Because the Bible Tells Them So BECAUSE THE BIBLE TELLS THEM SO Farrell Till For four days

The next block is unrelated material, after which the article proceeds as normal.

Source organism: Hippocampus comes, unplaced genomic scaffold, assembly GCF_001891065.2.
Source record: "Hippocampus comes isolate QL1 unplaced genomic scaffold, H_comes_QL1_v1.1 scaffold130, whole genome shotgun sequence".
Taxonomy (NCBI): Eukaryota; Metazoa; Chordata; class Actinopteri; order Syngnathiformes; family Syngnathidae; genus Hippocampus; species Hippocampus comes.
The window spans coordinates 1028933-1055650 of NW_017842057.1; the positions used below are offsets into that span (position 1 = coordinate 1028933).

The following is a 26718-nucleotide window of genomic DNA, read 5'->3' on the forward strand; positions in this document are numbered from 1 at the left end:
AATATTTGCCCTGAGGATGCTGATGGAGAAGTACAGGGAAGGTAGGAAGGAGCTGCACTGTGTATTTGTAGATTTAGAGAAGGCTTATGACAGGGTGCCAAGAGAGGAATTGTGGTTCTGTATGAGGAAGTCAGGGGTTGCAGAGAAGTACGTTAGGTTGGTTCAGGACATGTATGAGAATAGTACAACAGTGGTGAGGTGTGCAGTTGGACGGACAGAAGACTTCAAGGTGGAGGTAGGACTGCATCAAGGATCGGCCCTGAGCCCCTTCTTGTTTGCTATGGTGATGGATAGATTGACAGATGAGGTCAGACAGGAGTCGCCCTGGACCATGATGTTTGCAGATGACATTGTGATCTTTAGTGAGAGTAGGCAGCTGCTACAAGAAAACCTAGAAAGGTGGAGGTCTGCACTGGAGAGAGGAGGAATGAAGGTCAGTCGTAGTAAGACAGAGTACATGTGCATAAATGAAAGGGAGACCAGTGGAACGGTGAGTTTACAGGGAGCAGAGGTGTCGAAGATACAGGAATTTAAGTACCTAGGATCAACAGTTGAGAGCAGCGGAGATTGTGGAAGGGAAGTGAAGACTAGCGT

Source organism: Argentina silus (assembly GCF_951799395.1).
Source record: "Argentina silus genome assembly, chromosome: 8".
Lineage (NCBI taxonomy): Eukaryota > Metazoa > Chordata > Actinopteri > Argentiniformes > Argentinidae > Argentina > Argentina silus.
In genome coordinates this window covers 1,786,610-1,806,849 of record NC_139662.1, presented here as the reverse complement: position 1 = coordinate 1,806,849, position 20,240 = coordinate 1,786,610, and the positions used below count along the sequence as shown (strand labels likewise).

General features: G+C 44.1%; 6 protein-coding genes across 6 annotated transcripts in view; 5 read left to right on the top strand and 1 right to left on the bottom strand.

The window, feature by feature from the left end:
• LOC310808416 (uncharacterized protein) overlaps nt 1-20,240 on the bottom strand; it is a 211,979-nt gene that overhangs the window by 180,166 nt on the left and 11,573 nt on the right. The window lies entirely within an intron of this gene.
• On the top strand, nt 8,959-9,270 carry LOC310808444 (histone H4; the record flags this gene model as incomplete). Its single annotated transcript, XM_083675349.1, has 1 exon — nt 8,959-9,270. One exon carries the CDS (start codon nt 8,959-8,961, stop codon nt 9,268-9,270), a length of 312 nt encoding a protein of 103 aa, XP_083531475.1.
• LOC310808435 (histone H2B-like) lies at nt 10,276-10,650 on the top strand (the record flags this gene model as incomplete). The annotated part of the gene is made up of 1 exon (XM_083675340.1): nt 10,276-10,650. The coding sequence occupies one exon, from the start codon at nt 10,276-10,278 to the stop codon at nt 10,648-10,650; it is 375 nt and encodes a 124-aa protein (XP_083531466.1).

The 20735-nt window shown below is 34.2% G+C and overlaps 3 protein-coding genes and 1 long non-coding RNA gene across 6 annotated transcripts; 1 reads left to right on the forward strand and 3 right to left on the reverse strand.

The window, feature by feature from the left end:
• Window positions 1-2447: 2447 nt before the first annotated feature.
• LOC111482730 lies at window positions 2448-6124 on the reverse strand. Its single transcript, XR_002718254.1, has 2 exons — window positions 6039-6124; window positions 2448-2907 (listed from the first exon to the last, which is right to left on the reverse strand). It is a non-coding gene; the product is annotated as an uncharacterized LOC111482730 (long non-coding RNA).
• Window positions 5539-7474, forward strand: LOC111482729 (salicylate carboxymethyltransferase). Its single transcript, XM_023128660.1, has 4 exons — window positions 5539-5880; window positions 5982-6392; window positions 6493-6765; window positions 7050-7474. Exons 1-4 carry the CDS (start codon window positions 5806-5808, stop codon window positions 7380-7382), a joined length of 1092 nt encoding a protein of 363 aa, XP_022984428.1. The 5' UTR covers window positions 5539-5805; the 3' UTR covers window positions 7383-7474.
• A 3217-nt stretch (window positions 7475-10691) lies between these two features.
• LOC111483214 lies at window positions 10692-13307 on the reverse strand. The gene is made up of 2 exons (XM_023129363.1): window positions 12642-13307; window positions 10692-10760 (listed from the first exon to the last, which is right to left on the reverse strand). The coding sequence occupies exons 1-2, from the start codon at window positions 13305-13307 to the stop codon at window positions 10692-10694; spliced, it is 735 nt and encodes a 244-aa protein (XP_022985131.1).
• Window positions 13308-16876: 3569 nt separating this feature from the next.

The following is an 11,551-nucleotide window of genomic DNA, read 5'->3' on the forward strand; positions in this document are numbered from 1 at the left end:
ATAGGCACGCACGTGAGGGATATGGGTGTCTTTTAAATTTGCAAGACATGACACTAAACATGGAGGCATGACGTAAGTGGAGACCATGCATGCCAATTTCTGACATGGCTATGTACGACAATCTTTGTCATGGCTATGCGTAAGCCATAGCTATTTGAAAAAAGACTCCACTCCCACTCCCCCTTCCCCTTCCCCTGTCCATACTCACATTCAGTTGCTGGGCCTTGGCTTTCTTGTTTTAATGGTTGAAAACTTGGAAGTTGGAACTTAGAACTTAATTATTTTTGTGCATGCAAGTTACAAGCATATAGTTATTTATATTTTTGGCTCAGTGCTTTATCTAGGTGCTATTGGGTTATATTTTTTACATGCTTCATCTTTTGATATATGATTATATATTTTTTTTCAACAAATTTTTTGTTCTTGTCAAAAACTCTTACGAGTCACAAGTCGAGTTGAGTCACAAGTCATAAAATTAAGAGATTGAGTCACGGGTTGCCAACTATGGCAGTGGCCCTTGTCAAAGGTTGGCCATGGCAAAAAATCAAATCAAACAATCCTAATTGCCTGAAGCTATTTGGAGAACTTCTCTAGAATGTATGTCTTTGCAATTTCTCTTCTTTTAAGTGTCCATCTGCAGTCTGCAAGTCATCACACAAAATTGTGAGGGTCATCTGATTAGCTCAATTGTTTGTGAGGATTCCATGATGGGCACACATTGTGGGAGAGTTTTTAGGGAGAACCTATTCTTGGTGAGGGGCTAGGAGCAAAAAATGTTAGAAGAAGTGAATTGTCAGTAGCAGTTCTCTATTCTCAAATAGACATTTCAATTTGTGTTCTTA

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Because the Bible Tells Them So BECAUSE THE BIBLE TELLS THEM SO Farrell Till For four days during the Gulf Coast Lectures in Portland, Texas, I sat patiently listening to fundamentalist preachers speak on various subjects related to the Bible inerrancy doctrine. Altogether, I sat through nineteen 35-minute lectures centered around the lectureship theme, "The scripture cannot be broken," but all I heard was a continuous babble of non sequiturs, question begging, and circular reasoning. The primary argument of the speakers was that the Bible is inspired of God, because it says that it is. When I say this, I am not exaggerating. One speaker lecturing on the reliability of biblical numbers said that he knew the ancient patriarchs listed in [ref001]Genesis 5 lived for hundreds of years, "because the Bible says they did." Another speaker whose subject was "Did Moses Write the First Five Books of the Bible?" began by saying that the answer was a simple yes. "Even when our answer was challenged [in the past]," he said, "most would be able to respond with, 'The Bible tells us so.'" Such was the evidence presented at this lectureship to prove that "the scripture cannot be broken." Whatever the Bible says was accepted as irrefutable proof, so, in effect, they were arguing, "The scripture cannot be broken because we and the Bible say that it can't." After the lecture on the authorship of the Pentateuch, I had a brief conversation with the speaker during which I said that he would at least have to admit that Moses did not write the last chapter of Deuteronomy. His response was, "Oh, why's that?" When I replied that this chapter recorded the death and burial of Moses and that surely he could not believe that Moses wrote a chapter of the Pentateuch after he was dead, the speaker said that he would have to check that. This ended the conversation, because I couldn't see much value in discussing the authorship of the Pentateuch with an "expert" who apparently didn't know that it ends with a record of Moses' death and burial. I was at the lectureship to debate the issue of prophecy fulfillment with H. A. "Buster" Dobbs, a Church-of-Christ preacher and editor of the fundamentalist paper Firm Foundation. He affirmed that prophecy fulfillment proves that Jesus of Nazareth was the son of God; I affirmed that New Testament claims of prophecy fulfillment in the person and deeds of Jesus of Nazareth were fabrications or misapplications of Old Testament scripture. At debates, people tend to see what they come to see, and the occasional "amens" in response to my opponent's frequent "plays to the gallery" and the hearty congratulations he received from the crowd at the end of each session indicated that the largely fundamentalist audience that had come to see their man give the atheist a good shellacking got what they had come for. From my perspective, the results were entirely different. I opened the debate with an affirmative speech that presented five New Testament claims of prophecy fulfillment that are obvious fabrications. These were [ref002]John 7:38 where Jesus allegedly said, "He that believeth on me, as the scripture hath said, from within him shall flow rivers of living water"; [ref003]Matthew 2:23 where it was claimed that the "prophets" had said that Jesus would be called a Nazarene; [ref004]Matthew 27:9 where it was said that Jeremiah had prophesied of the 30 pieces of silver that Judas cast down before the chief priests; and [ref005]Luke 24:46 and [ref006]1 Corinthians 15:4 where both Jesus and Paul claimed that it had been written in the scriptures that the Christ would rise from the dead on the third day. As each of these fabricated prophecy fulfillments was introduced, I emphasized to the audience that Mr. Dobbs could "send me packing immediately" by just citing books, chapters, and verses where any such "prophecies" as these had been made in the Old Testament as claimed by the New Testament writers. As much as time allowed, I warned the audience of the quibbles that Dobbs might use in his evasion of the issue. As predicted, these were the exact quibbles that Dobbs resorted to, and to save face he said that he really had nothing to reply to because I had rebutted my own arguments. To the quibbles that I predicted, he did add another: the Old Testament very often gave the "substance" of prophecies without giving the "particulars," and sometimes prophecies were "acted out" in the Old Testament. As an example, he cited the exodus as an "acting out" of the calling of Jesus out of Egypt, which was one of Matthew's many prophecy fulfillment claims. Another of his quibbles was that Jesus was called a Nazarene in [ref007]Isaiah 11:1 and [ref008]53:2 , which referred to a "branch" from the stock of Jesse. Dobbs contended that the Hebrew word netser (branch) is the word from which Nazareth came so that in effect Nazareth could have been called "Branchtown." In subsequent speeches, I cited Strong and Eerdmans Bible Dictionary, as well as a Bible dictionary available in the Portland public library, all of which say that the etymology of the name Nazareth is uncertain, yet Dobbs stuck to this quibble. During one of the morning lectures, an appeal was made for personal contributions to help raise $1200 to send a man in the audience to the Memphis School of Preaching to train for the ministry, so at one point in the debate, I produced my personal checkbook, held it up before the audience, and said that I would write a personal check to this man for the entire $1200 if anyone in the audience would produce the exact Old Testament scripture where it was unequivocally said that the Messiah would be called a Nazarene or where the words Nazareth or Nazarene were even used, period, in the Old Testament. I even stopped speaking at one point and stood in silence for 30 seconds to allow anyone in the audience (which had many preachers in it) to produce the scripture. Needless to say, nobody did, yet the crowd congratulated Mr. Dobbs for a job well done. You figure it out. An unfortunate aspect of the debate was Mr. Dobbs' imposition of a set of rules that interfered with open discussion of the issues. Dobbs had adamantly stated that he would not debate unless we used his rules, so in order to have a debate, I agreed at the last moment to let him impose his rules. One of the rules permitted the negative speaker to suspend time indefinitely to question the affirmative, and another rule (after the opening round of 25-minute speeches) limited the negative speaker to no more time than the affirmant took in his speeches. Thus, in a time frame that should have allowed me two 25-minute and four 20-minute affirmative speeches, I got to give only two 25-minute and one 10-minute affirmative speeches, so I was unable to present most of my materials. Through abuse of the other rule cited above, Dobbs turned the last session of the debate into a farce. After my 25-minute rebuttal of his affirmative speech, he would walk to the podium and make an assertion and then sit down. The time he used to make his assertions ranged from six to 90 seconds, so about seventy minutes were spent with the two of us walking back and forth from our tables to the podium, him to make an unsupported assertion and me simply to remind the audience that assertions are not arguments and therefore cannot possibly be rebutted in just a matter of seconds. None of his partisans in the audience would have dared admit it to me, but at this stage of the debate, I think I saw several expressions of embarrassment in the crowd. In his first affirmative speech, Dobbs spent most of his 25 minutes playing to the gallery. Reading from a prepared speech that he finished in 24 minutes and 58 seconds, he made constant references to my detestable atheism and the despair and hoplessness that it represented. During all this time, he said nothing that could in any way be construed as a defense of his proposition. In the final minutes of the speech, he referred to a chart that presented thirty-two prophecy-fulfillment claims, but refer was all he did. He made no attempt at all to analyze the Old Testament statements to show that they did in fact mean what fundamentalists usually interpret them to mean and presented no evidence, other than the mere New Testament references, to prove that the events actually did happen in the life of Jesus. Throughout the debate, I pressed Dobbs for extrabiblical evidences that Jesus was an actual historical character, but he was unable to present any beyond the well known disputed statements from Josephus and Tacitus. After I presented reasons why critics consider both statements spurious, he never brought them up again. Like the fundamentalists in the audience who went away satisfied that they had gotten what they came to see, I probably cannot evaluate the results of the debate objectively, but in my opinion, Dobbs had nothing to offer in defense of the prophecy-fulfillment argument but the usual tripe that has been discredited and rediscredited a thousand times. I have had the opportunity to view the video tapes of the debate, and my impression is stronger than ever that Mr. Dobbs failed miserably to produce evidence to support his prophecy-fulfillment belief. From beginning to end, he could do nothing but argue that the Bible says X, so, therefore, it has to be true. While the debate was in progress, I complained about Dobbs's abuse of the suspension-of-time rule mentioned above and particularly his insistence on preaching little sermonettes rather than answering the questions when I was cross-examining him. At the time, I was concerned that his tactics were interfering with open discussion of the issues. However, after having viewed the tapes, I was able to see that, if anything, his strategy backfired on him. Although diehard fundamentalists will no doubt think that he cleverly manipulated the rules to give himself additional speaking time, I am sure that objective, open-minded viewers of the tape will get an entirely different impression. They will see a man with no evidence to offer beyond "the Bible says," who each time a question was presented to him during cross-examination rambled for two minutes about anything that popped into his mind, whether it related to the question or not, and often cut his eyes to his wall chart to cue himself on something to say. I will, however, give him credit where credit is due. He skillfully manipulated to his advantage the rules that he had held out for and, with the added benefit of a biased decision-making moderator who settled all disputes over interpretations in his favor, he was able to play a good game of damage control. He thereby kept the audience from hearing arguments that I had planned to present on the alleged prophecies in [ref009]Isaiah 7:14 , [ref010]Micah 5:2 , [ref011]Jeremiah 31:15 , [ref012]Deuteronomy 18:17-19 , [ref013]Genesis 3:15 , and [ref014]Daniel 9:24-27 , all of which are frequently cited as amazing examples of prophecy fulfillment. Video and audio tapes of the debate can be obtained from Thomas Gardner, P. O. Box 865, Hurst, TX 76053, telephone (817) 282-2745. The video tapes are $25 postage paid, and the audios are $15 plus $1.35 for postage. My name is misspelled; otherwise the quality of the tapes is good. [ref001] [ref002] [ref003] [ref004] [ref005] [ref006] [ref007] [ref008] [ref009] [ref010] [ref011] [ref012] [ref013] [ref014]